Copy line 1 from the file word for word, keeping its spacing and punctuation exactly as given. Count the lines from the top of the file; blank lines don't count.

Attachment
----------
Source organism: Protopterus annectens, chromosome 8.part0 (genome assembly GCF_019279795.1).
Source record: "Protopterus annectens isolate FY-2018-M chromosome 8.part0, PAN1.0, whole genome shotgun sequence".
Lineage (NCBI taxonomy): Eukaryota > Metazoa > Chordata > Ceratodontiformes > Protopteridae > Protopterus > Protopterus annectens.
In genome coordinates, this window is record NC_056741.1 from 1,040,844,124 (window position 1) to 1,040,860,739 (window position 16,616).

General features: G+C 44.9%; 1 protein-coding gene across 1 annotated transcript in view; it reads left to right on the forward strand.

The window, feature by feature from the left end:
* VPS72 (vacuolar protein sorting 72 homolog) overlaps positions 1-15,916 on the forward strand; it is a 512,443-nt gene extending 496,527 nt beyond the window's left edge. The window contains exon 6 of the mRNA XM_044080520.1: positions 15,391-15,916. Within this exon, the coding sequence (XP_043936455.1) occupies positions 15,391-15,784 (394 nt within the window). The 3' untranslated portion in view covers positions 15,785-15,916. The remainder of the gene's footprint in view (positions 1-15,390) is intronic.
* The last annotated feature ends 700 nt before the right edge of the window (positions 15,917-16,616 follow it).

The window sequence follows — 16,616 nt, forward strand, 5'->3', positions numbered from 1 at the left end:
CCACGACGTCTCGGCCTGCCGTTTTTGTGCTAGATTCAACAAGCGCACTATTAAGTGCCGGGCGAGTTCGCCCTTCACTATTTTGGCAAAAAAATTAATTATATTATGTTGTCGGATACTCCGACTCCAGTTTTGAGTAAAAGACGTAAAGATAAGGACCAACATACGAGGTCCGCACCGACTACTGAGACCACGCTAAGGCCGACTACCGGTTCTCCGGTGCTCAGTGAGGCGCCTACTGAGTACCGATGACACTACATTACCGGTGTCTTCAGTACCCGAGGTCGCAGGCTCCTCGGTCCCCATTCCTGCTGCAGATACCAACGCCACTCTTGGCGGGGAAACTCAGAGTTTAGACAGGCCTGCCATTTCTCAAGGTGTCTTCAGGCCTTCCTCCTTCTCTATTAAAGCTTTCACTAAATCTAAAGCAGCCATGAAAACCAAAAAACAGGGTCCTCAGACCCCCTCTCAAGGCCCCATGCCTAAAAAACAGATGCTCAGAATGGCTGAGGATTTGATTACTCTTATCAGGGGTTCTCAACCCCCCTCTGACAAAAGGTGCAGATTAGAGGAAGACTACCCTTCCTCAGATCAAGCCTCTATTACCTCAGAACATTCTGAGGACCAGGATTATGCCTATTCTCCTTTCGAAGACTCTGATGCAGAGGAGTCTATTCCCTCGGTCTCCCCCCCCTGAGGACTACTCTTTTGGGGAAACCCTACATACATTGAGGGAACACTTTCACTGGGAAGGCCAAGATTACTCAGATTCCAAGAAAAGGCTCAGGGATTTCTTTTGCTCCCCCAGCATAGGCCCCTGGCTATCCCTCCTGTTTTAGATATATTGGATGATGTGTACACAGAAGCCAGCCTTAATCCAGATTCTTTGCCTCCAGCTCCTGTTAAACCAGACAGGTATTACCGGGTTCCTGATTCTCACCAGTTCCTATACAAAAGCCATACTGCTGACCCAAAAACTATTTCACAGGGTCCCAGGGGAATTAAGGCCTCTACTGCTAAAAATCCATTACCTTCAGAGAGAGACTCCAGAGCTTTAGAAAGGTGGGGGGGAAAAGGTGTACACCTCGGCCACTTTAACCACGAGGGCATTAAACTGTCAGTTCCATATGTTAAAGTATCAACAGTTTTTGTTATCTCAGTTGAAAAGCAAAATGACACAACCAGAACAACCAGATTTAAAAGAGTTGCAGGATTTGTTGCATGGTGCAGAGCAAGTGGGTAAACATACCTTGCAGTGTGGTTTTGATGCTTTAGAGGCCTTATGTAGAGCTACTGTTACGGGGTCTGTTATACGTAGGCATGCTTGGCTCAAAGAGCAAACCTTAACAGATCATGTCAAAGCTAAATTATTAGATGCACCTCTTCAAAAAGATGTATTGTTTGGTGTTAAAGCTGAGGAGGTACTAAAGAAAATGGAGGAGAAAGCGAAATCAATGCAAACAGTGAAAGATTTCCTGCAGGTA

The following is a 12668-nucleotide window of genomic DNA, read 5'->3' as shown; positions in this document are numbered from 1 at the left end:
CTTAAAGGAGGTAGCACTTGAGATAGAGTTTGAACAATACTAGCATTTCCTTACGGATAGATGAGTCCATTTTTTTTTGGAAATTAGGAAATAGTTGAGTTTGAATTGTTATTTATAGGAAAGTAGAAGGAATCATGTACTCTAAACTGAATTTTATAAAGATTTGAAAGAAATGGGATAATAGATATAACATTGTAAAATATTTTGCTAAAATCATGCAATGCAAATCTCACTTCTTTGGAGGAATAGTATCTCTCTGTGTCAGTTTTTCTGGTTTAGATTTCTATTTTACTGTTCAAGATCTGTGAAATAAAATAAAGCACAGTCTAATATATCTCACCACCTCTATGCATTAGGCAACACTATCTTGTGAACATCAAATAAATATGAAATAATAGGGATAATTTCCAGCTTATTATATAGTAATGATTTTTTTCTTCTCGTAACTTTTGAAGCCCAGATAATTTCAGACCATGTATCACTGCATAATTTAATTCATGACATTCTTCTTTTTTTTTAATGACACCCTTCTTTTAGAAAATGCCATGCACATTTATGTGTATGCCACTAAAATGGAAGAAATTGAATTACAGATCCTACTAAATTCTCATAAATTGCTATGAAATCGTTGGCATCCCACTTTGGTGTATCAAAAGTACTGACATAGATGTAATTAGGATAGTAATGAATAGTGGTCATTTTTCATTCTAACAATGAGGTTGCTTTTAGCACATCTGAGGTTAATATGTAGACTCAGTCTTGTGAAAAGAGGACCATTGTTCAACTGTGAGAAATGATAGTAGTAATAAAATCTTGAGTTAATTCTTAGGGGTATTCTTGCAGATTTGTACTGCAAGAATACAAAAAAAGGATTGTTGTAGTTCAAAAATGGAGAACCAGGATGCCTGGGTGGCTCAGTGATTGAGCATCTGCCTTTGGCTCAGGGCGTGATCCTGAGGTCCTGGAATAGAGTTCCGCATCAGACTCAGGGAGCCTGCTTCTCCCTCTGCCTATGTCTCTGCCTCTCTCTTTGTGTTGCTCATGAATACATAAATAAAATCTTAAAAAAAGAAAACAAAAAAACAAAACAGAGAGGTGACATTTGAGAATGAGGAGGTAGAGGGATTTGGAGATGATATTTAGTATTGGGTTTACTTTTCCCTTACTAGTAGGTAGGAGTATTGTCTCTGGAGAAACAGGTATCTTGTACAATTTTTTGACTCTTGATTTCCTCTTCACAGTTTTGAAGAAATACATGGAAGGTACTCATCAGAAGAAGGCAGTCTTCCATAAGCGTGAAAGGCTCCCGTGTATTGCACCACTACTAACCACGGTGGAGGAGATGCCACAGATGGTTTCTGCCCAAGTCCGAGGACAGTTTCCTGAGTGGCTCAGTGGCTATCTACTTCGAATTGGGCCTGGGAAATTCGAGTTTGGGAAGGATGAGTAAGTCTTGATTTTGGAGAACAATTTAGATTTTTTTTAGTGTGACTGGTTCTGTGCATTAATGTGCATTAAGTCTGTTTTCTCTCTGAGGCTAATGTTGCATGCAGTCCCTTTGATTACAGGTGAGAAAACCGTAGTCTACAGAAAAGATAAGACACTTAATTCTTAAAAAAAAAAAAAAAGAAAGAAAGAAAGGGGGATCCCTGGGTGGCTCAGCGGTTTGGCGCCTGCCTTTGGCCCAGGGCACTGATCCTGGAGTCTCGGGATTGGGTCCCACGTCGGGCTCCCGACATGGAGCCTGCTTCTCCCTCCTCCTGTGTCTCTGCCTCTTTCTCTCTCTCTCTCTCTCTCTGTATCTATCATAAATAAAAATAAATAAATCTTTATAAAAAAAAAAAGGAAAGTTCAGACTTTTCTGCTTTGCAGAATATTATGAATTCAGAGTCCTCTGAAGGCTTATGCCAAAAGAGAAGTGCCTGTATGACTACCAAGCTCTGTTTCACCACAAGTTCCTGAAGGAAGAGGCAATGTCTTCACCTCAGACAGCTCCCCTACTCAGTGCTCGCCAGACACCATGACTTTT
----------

Source organism: Protopterus annectens, chromosome 8.part0 (genome assembly GCF_019279795.1).